def handle_data(context, data): for stock in context.stocks: ma1 = data[stock].mavg(50) ma2 = data[stock].mavg(200) price = data[stock].price if ma1 > ma2: order_target_percent(stock, 0.11) elif ma1 < ma2: order_target_percent(stock, -0.11)
Notice here that we're using the
order_target_percent method for ordering shares.
Because we have 9 plausible companies, we're willing to target up to 11% of our portfolio towards the companies. Even though having -11% means we have the money left over (remember, shorting means you are borrowing shares). Just because you can short companies and still have 100% of your funds left over to invest, it doesn't mean you should, since this will accrue leverage.
One nice thing about this strategy is it is incredibly simple. You don't need to bother with various checks and balances, since you are either long or short, you don't need to worry about if you have the funds, and so on, because we're buying in percentage form, and we're only investing with money we have. Also, logically, it's very simple, there's no reason to check to see if we already have positions in the company, since we're using target_percent. If we're already at the target percent, then great! Finally, it keeps us diversified, since we're in the assortment of sectors, and we're enforcing portfolio balance with the target_percentages. If suddenly value in one ETF goes up 20%, and down 30% in another, this strategy will automatically balance this out.
In my book, simple is best, and this is probably one of the best starting points for a strategy in this entire series.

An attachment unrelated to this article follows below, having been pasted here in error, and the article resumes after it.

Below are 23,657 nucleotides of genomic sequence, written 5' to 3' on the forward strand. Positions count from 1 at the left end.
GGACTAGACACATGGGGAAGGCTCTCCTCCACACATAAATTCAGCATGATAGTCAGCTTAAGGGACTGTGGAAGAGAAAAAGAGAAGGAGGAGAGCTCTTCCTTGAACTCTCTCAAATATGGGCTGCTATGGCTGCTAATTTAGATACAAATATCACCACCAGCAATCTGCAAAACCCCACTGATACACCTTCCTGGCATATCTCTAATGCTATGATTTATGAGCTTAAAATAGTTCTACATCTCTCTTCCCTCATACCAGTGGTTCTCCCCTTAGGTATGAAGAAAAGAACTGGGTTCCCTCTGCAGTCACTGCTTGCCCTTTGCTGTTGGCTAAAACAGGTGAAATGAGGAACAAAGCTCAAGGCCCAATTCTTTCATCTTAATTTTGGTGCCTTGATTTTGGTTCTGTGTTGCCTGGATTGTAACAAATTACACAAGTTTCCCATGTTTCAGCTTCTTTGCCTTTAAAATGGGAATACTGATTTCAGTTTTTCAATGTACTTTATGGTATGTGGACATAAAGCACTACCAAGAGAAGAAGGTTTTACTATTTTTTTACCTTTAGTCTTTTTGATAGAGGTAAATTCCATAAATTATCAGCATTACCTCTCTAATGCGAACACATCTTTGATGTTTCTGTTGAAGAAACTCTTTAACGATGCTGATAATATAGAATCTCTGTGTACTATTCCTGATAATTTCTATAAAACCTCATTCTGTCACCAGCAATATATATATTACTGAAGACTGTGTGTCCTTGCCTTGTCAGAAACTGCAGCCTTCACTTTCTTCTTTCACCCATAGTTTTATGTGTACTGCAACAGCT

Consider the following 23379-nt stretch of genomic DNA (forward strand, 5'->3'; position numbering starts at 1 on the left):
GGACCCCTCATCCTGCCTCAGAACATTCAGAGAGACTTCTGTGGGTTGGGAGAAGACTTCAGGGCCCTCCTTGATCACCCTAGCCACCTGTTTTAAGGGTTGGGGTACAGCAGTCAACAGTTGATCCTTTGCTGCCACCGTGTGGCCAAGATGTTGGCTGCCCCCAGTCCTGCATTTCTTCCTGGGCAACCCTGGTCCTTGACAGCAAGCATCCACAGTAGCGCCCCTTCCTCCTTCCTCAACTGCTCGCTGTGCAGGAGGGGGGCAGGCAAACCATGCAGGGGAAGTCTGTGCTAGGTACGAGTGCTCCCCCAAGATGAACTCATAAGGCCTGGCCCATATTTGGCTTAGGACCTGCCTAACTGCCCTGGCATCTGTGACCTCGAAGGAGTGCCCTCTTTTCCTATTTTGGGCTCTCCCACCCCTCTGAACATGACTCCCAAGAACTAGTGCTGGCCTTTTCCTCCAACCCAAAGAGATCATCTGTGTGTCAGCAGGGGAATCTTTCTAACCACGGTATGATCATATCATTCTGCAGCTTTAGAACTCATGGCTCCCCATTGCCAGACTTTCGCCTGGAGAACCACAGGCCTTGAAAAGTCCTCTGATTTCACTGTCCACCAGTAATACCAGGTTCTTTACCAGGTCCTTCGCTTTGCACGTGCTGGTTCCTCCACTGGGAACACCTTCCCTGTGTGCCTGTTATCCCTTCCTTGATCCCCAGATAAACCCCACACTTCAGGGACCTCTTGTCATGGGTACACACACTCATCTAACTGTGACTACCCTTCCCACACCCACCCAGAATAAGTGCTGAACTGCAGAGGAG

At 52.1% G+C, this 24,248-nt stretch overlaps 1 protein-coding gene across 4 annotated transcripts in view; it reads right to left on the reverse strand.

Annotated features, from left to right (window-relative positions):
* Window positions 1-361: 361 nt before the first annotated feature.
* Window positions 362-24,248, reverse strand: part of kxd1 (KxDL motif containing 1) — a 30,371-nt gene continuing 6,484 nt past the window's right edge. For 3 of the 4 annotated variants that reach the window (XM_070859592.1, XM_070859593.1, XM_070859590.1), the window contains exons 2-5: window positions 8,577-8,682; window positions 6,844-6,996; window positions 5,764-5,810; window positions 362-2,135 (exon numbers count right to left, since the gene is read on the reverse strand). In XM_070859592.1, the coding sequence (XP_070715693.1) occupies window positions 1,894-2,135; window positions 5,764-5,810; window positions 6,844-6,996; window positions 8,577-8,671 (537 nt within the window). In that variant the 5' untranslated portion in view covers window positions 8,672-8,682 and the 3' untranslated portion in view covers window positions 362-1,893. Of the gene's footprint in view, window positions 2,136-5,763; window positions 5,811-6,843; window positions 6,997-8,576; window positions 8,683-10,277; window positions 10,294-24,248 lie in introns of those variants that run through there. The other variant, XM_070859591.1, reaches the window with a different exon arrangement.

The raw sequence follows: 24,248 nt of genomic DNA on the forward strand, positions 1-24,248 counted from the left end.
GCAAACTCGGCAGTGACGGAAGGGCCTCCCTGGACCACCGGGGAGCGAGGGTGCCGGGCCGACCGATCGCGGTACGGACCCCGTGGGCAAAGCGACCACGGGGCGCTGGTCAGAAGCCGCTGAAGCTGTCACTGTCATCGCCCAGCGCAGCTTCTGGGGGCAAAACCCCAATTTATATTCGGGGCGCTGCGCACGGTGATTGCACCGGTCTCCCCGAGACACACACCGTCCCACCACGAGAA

Full code up to now is just:
def initialize(context): context.stocks = symbols('XLY', # XLY Consumer Discrectionary SPDR Fund 'XLF', # XLF Financial SPDR Fund 'XLK', # XLK Technology SPDR Fund 'XLE', # XLE Energy SPDR Fund 'XLV', # XLV Health Care SPRD Fund 'XLI', # XLI Industrial SPDR Fund 'XLP', # XLP Consumer Staples SPDR Fund 'XLB', # XLB Materials SPDR Fund 'XLU') # XLU Utilities SPRD Fund def handle_data(context, data): for stock in context.stocks: ma1 = data[stock].mavg(50) ma2 = data[stock].mavg(200) price = data[stock].price if ma1 > ma2: order_target_percent(stock, 0.11) elif ma1 < ma2: order_target_percent(stock, -0.11)
Now we're cooking! With this extremely simple strategy, we're already showing great returns, and we're within the Beta range that we want!
We'd like to see alpha up a bit, and we'd also like to get a better handle on that 33% drawdown. Max drawdown is a measure of the largest difference of any peak in performance and subsequent drop. We'd also like to see a higher Sharpe Ratio. Definitely above 1. Above 2 is good. Above 3 is superb. The sharpe ratio is a measure of the returns compared to the risk you took to achieve them, so this is often referred to as the "gold standard" in trading algorithms.
Keep this strategy in mind, but we're actually going to be moving away from it for now, as we approach a new topic,
fetch_csv. This new method will allow us to grab a CSV file from the internet and incoporate it into our trading strategy.